FIG. 8 is an exploded view illustrating the basic components comprising the transducer member;

FIG. 9 is a diagram schematically illustrating an embodiment in which a pair of crystals are associated with each transducer member;

FIG. 10 schematically illustrates one form of alternating polarity for the respective transducer members of the transducer system; and

FIG. 11 illustrates an alternate transducer placement with three sets of each opposing polarity.

DETAILED DESCRIPTION

Reference is now made to the drawings herein for an illustration of one embodiment in accordance with the present invention employing a bridge having multiple saddles with each saddle having associated therewith a piezoelectric crystal arrangement to provide a pickup system for electric string instruments such as a guitar instrument illustrated herein. FIG. 1, in particular, illustrates a guitar that is comprised of a guitar body 10 having a neck 12 and supporting a plurality of strings 14. In the embodiment disclosed herein there are six strings 14. The strings 14 are supported at the neck end of the instrument in a conventional manner such as with the use of adjusting keys 15. At the body end of the strings, the support is provided by means of the bridge 16. The bridge 16 may be of stationary type, a schematic example of which is illustrated in FIG. 2 as being of pivotal type as illustrated by the pivate point at 17 in FIG. 2. This is a tremolo type bridge and may be considered as of substantially conventional design. In this regard, note in FIG. 2 also the use of one or more springs 18 for biasing the bridge 16 to a predetermined position such as the one illustrated in FIG. 2.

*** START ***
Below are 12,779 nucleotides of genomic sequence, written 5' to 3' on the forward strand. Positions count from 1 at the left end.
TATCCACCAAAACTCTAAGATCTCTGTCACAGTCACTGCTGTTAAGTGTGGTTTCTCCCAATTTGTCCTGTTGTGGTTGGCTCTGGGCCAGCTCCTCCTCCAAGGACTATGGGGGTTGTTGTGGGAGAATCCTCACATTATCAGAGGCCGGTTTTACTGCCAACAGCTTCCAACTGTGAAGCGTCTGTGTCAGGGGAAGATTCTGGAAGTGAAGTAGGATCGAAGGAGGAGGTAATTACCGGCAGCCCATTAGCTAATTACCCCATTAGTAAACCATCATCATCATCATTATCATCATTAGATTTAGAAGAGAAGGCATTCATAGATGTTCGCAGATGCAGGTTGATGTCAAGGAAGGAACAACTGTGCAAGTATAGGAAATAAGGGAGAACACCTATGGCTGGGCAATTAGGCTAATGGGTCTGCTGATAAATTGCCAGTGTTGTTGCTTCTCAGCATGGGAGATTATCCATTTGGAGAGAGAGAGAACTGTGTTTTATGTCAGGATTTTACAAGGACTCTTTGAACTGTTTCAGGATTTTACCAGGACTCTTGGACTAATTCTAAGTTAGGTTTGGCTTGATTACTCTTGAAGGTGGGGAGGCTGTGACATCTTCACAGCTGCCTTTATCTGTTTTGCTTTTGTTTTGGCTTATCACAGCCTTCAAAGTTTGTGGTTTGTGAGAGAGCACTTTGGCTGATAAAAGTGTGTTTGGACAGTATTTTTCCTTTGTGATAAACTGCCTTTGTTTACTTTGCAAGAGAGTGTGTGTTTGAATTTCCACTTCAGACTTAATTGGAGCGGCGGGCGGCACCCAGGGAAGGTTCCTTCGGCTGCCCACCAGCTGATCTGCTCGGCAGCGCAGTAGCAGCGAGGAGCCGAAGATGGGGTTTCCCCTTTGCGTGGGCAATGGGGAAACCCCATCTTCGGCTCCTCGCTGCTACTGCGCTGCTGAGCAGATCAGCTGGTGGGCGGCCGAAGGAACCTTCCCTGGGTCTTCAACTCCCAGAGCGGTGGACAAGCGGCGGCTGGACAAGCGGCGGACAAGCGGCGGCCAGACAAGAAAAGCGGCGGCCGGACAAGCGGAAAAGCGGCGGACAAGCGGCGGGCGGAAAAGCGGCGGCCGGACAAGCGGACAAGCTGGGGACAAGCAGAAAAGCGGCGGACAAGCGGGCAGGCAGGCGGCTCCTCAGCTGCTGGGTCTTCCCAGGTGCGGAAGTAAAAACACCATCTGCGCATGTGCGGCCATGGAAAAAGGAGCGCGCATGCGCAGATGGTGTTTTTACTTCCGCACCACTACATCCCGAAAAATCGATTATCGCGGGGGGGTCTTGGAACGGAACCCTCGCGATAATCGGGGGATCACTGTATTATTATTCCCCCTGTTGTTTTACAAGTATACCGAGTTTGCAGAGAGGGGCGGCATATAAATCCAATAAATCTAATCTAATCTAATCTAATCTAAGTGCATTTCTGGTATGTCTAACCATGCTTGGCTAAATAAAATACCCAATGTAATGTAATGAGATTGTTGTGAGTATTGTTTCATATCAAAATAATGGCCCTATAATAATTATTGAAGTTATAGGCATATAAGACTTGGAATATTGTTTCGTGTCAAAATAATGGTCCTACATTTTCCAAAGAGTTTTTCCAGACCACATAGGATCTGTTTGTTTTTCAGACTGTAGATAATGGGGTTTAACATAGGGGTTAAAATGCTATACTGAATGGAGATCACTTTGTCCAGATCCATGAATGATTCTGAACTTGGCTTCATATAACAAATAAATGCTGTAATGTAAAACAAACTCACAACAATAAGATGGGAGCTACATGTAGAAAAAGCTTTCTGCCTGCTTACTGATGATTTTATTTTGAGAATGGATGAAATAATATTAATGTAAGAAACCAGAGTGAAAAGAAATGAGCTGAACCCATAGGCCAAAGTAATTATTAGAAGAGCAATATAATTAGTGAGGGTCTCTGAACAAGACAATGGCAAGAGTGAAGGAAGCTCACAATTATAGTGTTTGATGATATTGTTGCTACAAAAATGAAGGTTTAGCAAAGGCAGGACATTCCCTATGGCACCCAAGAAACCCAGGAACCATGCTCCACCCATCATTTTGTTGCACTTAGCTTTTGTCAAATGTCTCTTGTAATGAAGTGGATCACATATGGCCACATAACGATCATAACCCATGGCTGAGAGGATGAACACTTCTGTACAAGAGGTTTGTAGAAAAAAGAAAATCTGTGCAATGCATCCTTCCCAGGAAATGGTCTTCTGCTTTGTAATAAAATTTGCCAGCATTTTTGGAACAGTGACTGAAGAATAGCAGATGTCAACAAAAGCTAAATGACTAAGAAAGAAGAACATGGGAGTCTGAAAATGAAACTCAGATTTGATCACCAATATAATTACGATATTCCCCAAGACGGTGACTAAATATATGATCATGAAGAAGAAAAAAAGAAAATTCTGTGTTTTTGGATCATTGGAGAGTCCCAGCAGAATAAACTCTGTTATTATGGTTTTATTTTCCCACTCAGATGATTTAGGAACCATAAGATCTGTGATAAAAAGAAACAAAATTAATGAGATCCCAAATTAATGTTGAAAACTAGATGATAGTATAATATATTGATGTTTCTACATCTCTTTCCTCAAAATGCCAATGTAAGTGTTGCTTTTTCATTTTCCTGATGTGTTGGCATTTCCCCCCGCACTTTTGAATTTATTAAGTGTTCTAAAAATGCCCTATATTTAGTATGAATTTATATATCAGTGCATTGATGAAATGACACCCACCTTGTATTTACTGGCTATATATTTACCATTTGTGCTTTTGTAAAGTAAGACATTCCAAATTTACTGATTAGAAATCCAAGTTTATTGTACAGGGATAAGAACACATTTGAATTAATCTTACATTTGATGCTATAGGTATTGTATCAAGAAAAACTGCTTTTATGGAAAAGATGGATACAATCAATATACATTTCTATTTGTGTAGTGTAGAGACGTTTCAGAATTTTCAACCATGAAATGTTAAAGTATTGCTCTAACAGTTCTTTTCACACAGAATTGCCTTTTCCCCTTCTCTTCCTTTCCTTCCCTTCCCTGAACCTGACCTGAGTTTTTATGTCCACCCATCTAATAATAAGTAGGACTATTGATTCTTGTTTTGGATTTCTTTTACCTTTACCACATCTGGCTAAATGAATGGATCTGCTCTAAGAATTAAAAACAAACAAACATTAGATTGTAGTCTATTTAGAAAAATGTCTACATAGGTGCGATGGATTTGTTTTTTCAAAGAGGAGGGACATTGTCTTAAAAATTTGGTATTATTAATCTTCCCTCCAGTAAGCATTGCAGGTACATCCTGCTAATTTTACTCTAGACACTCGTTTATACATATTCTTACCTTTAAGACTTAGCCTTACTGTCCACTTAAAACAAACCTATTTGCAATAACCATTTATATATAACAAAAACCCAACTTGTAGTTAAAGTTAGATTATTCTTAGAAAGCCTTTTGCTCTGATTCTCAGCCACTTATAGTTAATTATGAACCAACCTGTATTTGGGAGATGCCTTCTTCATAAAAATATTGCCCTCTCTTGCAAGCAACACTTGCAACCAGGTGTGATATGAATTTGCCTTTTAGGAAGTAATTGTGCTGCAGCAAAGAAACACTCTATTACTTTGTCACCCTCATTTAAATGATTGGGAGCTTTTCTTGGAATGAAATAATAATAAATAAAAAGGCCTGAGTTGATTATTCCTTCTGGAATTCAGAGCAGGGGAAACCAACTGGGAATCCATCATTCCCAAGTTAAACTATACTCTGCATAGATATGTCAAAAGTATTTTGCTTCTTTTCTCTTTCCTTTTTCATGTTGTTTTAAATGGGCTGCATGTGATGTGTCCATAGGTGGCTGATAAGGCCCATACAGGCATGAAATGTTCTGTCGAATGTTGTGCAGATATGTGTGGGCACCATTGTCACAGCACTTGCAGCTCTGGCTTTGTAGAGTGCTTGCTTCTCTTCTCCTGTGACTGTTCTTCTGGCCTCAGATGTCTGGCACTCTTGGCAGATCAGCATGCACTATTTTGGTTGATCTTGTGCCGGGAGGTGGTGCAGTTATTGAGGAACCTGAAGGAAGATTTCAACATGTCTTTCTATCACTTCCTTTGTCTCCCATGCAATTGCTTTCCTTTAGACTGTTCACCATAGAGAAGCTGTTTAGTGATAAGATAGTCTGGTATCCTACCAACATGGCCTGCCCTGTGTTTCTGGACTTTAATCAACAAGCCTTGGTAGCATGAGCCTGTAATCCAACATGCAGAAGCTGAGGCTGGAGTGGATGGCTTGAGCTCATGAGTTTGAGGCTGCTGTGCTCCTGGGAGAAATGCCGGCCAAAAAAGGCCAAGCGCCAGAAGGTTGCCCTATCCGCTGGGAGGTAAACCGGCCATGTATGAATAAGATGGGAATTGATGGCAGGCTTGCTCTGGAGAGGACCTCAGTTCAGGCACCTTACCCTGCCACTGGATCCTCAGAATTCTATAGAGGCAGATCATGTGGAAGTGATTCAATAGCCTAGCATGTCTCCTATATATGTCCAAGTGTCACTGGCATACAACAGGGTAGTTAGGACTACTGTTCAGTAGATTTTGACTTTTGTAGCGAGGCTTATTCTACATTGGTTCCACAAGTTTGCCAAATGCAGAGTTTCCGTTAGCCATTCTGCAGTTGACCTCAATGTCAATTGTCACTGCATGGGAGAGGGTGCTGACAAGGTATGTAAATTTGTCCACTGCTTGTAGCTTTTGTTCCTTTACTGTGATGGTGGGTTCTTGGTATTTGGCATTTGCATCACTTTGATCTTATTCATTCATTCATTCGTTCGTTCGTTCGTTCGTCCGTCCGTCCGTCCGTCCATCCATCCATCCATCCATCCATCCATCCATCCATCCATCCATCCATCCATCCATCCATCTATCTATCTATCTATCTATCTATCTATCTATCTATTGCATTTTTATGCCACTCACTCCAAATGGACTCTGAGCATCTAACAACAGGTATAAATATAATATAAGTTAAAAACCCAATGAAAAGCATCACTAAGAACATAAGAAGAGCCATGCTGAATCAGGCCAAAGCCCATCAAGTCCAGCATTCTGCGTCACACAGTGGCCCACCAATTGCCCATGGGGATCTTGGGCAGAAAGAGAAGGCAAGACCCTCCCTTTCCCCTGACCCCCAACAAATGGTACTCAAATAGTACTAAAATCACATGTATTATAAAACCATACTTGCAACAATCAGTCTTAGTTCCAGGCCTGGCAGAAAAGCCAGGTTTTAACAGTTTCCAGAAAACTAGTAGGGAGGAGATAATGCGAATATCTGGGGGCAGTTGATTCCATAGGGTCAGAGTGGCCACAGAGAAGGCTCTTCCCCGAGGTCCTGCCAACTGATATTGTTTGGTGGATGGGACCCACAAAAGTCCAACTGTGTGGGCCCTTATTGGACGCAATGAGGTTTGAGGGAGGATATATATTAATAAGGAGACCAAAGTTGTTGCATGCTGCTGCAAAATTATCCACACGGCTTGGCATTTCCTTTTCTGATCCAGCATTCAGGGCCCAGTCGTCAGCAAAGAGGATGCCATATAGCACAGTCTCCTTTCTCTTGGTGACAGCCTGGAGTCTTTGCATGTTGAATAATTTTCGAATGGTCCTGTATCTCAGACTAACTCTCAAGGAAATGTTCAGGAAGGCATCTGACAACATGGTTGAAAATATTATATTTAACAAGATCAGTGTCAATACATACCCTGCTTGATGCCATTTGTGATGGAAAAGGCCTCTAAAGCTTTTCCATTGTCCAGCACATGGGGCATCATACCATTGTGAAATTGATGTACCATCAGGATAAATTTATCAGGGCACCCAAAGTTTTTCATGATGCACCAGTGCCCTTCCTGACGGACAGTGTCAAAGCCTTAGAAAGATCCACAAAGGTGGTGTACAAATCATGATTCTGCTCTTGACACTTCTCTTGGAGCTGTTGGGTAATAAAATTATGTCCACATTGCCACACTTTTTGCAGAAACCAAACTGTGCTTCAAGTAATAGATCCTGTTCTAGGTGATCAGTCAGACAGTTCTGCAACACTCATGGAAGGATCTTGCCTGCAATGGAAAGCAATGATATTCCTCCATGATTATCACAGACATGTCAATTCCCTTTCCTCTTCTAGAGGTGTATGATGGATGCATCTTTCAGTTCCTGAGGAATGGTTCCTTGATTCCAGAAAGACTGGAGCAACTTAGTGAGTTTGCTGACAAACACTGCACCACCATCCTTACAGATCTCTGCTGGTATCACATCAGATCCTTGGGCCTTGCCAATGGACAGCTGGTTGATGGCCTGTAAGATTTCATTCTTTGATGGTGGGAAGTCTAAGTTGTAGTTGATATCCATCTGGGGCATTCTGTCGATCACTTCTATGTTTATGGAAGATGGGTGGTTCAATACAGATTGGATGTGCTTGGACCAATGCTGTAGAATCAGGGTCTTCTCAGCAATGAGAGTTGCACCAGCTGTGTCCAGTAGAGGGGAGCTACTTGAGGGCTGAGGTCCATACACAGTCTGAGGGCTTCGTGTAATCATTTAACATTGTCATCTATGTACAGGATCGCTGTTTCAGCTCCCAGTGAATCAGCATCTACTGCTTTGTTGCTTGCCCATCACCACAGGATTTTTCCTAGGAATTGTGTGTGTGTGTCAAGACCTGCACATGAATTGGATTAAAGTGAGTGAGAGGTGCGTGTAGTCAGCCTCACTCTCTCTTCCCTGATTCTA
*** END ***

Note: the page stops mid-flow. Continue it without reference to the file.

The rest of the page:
In the embodiment illustrated herein, the bridge 16 supports a plurality of saddles 20. In the case of a six string instrument, there are six saddles clearly illustrated herein, in for example, FIGS. 3 and 6.

As indicated previously, the bridge itself is substantially of conventional design. Means are provided such as securing screws for fastening the bridge 16 to the instrument body. The instrument body 10 is provided with a channel 21 for receiving a downwardly depending leg 22 of the bridge. The leg 22 supports a circuit board 24, as illustrated in FIG. 2, to which the transducer wiring is coupled.

The bridge 16 is also provided with a recess as illustrated at 25 in FIG. 3 providing a substantially flat surface such as shown in FIG. 4 for receiving each of the saddles 20. At the rear of the bridge there are provided a plurality of adjusting knobs 28, one associated with each of the strings 14. These engage with respective adjusting members 29 that respectively receive the ball end of each string. The adjusting knobs 28 provide a small amount of fine tuning for each string. This form of fine string tuning adjustment is well known on bridge constructions.

As indicated previously, the saddles 20 are movable to accommodate different string heights and spacings. They are also movable in a plane parallel to the strings to allow for intonation changes. With reference to FIG. 3, it is noted that the saddles 29 are provided with a pair of set screws 30 at the front side thereof that can be used for the purpose of adjusting the front height of the saddle. There is also preferably provided a set screw 32 that is adapted to clamp the lead wire leading from the transducer member. In this regard, in FIG. 3 note the lead wire 33 shown in dotted outline being clamped by the set screw 32. This would prevent the lead wire from being disengaged from the transducer should it be tugged upon.